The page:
In 1982 J.R.Anderson conducted an experiment where he asked students to verbally spell their way of thoughts in the process of solving geometrical problems. At first students were taught rules of congruent triangles. Then they were presented with different samples and were asked to determine if those specific samples were congruent triangles. When students approached the first problem they followed thinking-aloud protocol. When students attempted to solve problems first time they spelled out all the rules they were taught. They would retrieve the rules one-by-one from their memory and then check if a sample triangle follow that specific rule. That was a long and exhaustive process.
After a series of just four more problems students significantly improved performance. They were able to instantly identify if that given triangle was congruent or not without checking all the rules in a step-by-step fashion. They did not longer need to verbally rehearse the whole analytical process of checking if triangle fits the given criteria and that significantly reduced time needed for completion of the task. The process that used to be performed in steps that time was executed in a single step. Only after four iterations students advanced to the point where they could simply apply a set of rules as a pattern. Pattern recognition is an important part of a procedural embodiment of a skill.
Any novice trader follows the very same path to mastery. First he learns rules and after sufficient practice he does not longer have to think about what to do next. He simply starts to see a familiar pattern on a price chart. The process of conversion of deliberate knowledge that can be taught into pattern-driven application of procedural knowledge is called proceduralization.
In a later study conducted by J.R.Anderson in 2007 researchers checked fMRI brain images of students at the initial and final stages of practicing similar math problems. The main discovery was that deliberate practice of a task caused a dramatic decrease of activity in prefrontal region of the brain. That part of the brain performs mentally costly operations like self-control, logical reasoning and focusing attention when following step-by-step instructions. That observation confirmed that the process of proceduralization makes possible to perform familiar tasks without deliberate efforts to retrieve instructions from memory. After some practice learners are able to apply knowledge to task in automatic way without deliberate conscious control!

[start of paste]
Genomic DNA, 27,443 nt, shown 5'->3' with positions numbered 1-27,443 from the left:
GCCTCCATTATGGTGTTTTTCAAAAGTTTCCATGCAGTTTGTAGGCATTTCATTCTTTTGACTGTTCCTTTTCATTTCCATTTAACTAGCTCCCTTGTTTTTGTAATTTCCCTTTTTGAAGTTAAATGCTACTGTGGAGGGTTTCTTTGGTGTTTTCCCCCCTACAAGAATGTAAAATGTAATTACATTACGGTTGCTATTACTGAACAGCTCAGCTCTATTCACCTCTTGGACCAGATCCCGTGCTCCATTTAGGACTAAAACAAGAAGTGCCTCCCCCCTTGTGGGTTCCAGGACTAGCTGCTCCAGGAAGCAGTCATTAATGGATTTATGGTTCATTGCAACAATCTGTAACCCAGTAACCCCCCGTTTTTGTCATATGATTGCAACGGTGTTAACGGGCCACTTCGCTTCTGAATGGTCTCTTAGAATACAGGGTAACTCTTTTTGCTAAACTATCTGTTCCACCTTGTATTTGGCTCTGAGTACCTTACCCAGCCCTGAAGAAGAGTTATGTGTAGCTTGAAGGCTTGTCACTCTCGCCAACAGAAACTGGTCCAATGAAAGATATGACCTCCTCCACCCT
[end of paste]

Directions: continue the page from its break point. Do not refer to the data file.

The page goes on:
What are the main takeaways that can speed up your progress on the path to mastery in trading? First, if a trading technique you try to learn does not have clear explicit rules you have chosen the hardest and longest possible path to a professional trading career. Remember a case when readers had to read 200 pages of transformed text before they developed skills to read them fluently? They were not given any rules explaining how the text was transformed. It took a lot of practice for their brains to figure out and learn those rules on subconscious level. Now compare it to another case described above when students were taught rules on how to identify congruent triangles. Because they were given explicit rules it took them only four iterations to automate that skill.
Second, if you are given rules try to check any chart for those rules in a step-by-step following thinking aloud protocol. That would help to embed that process in your brain and make sure you do not skip any significant step and do not jump to conclusion prematurely.
Third, you will be better off if in addition to rules you are taught specific visual patterns. That would significantly speed up the process of making connections between different concepts and ideas. That is the main advantage of Harmonic Elliott Wave methodology. You not only get the rules describing specific repeating patterns but you also learn how those patterns look like. Our brain has an area called visual cortex which does excellent job in pattern recognition. Engage it into your trading business from the day one!
Finally, to become a professional trader you have to develop a procedural memory. Procedural memory is a system containing knowledge of how to do things. This kind of knowledge guides both physical activities like cycling or swimming and cognitive skills like playing chess, speaking public and trading. These skills are hard to express verbally. The only way to learn it is to apply rules and knowledge about patterns in practice. Therefore, to learn trading you should find a coach who not only teaches technique but also trades it by himself. Start from following his analysis but try to progress to applying skills by yourself as soon as you can.
Photo by Tim Gouw on Unsplash